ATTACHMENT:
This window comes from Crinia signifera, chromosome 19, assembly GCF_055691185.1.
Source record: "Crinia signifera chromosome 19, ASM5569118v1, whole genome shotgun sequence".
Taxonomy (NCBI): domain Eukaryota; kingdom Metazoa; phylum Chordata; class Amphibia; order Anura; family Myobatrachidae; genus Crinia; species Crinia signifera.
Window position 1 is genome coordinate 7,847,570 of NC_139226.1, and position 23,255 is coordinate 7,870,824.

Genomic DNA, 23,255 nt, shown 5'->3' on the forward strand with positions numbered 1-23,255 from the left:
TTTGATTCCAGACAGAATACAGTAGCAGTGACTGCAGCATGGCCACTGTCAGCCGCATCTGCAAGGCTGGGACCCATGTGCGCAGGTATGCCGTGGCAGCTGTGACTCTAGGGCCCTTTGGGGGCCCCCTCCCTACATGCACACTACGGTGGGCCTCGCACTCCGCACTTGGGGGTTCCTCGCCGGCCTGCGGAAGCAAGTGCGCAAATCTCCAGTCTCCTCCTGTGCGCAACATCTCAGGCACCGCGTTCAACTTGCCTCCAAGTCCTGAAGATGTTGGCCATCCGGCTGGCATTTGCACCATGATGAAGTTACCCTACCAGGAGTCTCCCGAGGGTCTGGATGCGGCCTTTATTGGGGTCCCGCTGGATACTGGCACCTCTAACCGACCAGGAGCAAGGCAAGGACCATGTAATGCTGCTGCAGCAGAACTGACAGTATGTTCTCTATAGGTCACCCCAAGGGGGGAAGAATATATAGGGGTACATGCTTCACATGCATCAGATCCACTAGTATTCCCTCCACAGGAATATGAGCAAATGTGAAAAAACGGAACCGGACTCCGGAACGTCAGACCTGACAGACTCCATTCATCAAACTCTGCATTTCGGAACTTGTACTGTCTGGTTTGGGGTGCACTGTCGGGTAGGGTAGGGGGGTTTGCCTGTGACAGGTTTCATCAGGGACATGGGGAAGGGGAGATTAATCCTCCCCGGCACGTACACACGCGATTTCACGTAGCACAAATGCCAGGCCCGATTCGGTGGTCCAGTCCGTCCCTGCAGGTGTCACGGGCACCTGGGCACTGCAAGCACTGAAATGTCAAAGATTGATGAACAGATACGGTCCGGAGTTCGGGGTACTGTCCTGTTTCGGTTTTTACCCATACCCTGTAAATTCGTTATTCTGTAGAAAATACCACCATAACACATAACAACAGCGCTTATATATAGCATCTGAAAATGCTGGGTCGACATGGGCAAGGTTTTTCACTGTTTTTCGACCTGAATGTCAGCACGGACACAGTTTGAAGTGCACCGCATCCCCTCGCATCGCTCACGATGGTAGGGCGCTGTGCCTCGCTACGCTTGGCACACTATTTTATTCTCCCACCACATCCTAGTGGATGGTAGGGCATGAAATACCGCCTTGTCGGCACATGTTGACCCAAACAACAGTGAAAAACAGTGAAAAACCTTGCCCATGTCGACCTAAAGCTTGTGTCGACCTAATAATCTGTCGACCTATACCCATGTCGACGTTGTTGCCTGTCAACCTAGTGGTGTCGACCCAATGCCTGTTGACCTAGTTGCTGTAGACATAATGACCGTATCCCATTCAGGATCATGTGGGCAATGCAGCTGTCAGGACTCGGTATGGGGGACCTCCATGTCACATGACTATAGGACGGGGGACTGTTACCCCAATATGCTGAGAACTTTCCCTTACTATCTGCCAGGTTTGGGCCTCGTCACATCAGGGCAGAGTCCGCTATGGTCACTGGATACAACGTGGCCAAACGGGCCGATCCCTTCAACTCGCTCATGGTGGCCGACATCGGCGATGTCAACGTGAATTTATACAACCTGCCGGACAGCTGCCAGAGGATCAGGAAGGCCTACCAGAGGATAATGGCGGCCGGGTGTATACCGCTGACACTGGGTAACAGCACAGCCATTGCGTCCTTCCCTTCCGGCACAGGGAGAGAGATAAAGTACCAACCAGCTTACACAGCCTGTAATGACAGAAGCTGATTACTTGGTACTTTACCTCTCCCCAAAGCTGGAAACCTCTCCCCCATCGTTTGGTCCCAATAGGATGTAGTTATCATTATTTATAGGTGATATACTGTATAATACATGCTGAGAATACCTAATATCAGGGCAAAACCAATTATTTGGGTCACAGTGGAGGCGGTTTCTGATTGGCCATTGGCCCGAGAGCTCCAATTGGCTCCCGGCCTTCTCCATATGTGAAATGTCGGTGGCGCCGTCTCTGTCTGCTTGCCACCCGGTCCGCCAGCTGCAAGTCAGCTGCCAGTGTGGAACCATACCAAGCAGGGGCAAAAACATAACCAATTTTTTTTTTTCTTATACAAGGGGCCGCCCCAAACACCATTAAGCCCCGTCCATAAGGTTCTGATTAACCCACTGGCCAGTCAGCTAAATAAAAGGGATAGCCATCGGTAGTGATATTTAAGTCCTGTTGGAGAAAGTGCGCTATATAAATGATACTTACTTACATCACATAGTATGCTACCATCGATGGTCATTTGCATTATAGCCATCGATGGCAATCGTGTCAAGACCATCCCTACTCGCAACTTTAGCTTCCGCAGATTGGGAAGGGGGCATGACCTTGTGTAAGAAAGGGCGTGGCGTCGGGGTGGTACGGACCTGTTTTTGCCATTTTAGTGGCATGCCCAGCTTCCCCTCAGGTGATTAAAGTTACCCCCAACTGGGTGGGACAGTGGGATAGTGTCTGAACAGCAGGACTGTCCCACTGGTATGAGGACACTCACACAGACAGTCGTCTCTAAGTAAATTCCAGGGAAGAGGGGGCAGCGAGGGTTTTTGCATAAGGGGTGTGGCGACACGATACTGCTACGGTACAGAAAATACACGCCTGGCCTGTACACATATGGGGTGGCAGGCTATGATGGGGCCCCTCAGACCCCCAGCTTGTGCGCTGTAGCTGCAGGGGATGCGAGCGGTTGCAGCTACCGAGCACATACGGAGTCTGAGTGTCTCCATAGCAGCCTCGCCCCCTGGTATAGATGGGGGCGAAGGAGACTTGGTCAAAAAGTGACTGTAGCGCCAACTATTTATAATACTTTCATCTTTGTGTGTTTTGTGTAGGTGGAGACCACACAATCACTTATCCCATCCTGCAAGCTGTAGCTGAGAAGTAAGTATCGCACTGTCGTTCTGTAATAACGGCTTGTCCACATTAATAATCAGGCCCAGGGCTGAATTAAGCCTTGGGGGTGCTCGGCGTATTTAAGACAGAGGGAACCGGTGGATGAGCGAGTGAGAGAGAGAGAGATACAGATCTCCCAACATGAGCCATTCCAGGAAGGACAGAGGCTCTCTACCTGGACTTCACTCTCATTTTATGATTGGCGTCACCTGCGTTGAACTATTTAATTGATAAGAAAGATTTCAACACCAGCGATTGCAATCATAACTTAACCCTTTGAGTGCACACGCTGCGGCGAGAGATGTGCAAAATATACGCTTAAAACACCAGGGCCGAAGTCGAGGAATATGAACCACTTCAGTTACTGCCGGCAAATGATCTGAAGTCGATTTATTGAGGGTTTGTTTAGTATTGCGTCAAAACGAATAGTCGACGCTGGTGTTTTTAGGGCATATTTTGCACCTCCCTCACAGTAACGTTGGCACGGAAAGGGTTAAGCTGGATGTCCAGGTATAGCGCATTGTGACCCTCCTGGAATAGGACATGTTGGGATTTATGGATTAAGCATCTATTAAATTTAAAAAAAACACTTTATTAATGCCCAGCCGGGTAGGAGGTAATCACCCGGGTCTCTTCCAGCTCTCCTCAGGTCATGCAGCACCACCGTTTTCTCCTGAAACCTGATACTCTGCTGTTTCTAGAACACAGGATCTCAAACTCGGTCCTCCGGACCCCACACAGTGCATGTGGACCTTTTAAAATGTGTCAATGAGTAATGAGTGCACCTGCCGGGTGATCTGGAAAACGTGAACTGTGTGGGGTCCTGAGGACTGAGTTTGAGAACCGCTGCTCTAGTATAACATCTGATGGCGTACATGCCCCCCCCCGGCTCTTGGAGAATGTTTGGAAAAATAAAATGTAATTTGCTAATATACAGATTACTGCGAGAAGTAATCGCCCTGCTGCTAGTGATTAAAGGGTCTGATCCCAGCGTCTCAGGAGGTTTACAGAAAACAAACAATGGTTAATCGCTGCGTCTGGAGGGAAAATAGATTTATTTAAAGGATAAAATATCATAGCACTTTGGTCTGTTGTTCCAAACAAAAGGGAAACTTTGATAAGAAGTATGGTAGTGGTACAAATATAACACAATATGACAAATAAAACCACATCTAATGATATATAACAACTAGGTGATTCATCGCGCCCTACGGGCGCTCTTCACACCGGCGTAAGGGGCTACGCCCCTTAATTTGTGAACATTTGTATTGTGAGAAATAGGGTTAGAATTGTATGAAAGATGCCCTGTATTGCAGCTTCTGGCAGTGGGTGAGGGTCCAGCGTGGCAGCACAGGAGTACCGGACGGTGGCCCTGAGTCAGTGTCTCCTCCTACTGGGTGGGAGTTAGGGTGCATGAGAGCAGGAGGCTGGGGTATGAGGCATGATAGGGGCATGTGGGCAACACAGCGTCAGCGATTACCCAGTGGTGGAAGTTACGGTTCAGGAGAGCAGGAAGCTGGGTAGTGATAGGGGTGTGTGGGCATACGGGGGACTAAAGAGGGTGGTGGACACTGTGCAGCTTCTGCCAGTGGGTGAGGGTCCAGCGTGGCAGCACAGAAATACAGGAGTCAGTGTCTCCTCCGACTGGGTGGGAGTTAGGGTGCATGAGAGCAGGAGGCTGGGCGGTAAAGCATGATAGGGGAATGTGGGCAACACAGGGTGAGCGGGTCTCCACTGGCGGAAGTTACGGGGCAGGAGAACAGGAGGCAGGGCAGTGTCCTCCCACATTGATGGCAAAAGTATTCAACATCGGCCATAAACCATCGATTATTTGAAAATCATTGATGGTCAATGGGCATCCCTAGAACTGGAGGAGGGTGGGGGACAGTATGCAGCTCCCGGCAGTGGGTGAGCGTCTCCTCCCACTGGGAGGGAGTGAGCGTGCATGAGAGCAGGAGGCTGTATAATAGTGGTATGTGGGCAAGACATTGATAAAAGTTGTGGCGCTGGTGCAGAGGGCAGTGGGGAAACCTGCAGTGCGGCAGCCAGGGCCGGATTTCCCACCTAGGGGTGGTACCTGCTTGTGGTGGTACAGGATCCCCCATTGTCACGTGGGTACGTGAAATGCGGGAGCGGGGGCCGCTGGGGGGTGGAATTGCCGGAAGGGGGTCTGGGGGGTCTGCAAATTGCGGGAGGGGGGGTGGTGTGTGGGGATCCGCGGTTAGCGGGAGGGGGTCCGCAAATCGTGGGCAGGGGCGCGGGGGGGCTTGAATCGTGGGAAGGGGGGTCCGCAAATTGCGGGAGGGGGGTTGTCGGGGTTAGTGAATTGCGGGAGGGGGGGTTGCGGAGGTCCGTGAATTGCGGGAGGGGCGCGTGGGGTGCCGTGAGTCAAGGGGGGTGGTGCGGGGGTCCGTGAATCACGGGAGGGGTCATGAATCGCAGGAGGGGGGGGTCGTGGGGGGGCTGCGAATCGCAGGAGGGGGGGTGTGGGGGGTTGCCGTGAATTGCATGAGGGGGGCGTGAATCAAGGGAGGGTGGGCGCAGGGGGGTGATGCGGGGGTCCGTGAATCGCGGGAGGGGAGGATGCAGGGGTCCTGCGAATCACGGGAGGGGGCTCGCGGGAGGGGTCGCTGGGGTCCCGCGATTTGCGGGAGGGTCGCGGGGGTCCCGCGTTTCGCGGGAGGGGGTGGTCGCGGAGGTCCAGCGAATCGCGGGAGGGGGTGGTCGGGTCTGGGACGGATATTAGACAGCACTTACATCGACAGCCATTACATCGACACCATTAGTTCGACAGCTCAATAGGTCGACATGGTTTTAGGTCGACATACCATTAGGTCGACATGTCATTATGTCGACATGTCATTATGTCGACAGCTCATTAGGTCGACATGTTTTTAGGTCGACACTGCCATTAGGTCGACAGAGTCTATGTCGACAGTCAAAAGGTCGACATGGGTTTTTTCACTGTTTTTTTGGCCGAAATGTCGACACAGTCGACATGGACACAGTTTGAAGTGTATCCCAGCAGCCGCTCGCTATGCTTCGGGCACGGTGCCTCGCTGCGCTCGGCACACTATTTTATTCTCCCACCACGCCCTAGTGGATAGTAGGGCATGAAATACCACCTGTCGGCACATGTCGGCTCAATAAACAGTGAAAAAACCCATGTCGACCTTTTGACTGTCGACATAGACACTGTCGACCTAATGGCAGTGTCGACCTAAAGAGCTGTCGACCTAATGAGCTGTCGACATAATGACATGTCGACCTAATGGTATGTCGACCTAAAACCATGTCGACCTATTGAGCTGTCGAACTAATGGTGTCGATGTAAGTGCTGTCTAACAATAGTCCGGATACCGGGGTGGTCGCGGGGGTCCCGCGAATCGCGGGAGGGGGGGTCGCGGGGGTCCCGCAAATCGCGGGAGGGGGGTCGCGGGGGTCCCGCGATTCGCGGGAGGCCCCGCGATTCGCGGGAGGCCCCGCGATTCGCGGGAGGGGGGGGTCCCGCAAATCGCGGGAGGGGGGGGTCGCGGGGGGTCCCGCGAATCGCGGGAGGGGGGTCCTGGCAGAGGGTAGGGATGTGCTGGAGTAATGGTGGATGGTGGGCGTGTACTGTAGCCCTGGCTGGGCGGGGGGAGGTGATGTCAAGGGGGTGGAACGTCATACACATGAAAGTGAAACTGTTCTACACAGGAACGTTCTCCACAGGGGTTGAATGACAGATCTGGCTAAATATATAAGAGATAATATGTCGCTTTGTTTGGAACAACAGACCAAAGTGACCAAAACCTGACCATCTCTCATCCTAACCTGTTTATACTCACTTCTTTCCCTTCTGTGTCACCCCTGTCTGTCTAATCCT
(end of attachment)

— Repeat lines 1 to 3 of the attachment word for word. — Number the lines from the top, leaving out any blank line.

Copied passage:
This window comes from Crinia signifera, chromosome 19, assembly GCF_055691185.1.
Source record: "Crinia signifera chromosome 19, ASM5569118v1, whole genome shotgun sequence".
Taxonomy (NCBI): domain Eukaryota; kingdom Metazoa; phylum Chordata; class Amphibia; order Anura; family Myobatrachidae; genus Crinia; species Crinia signifera.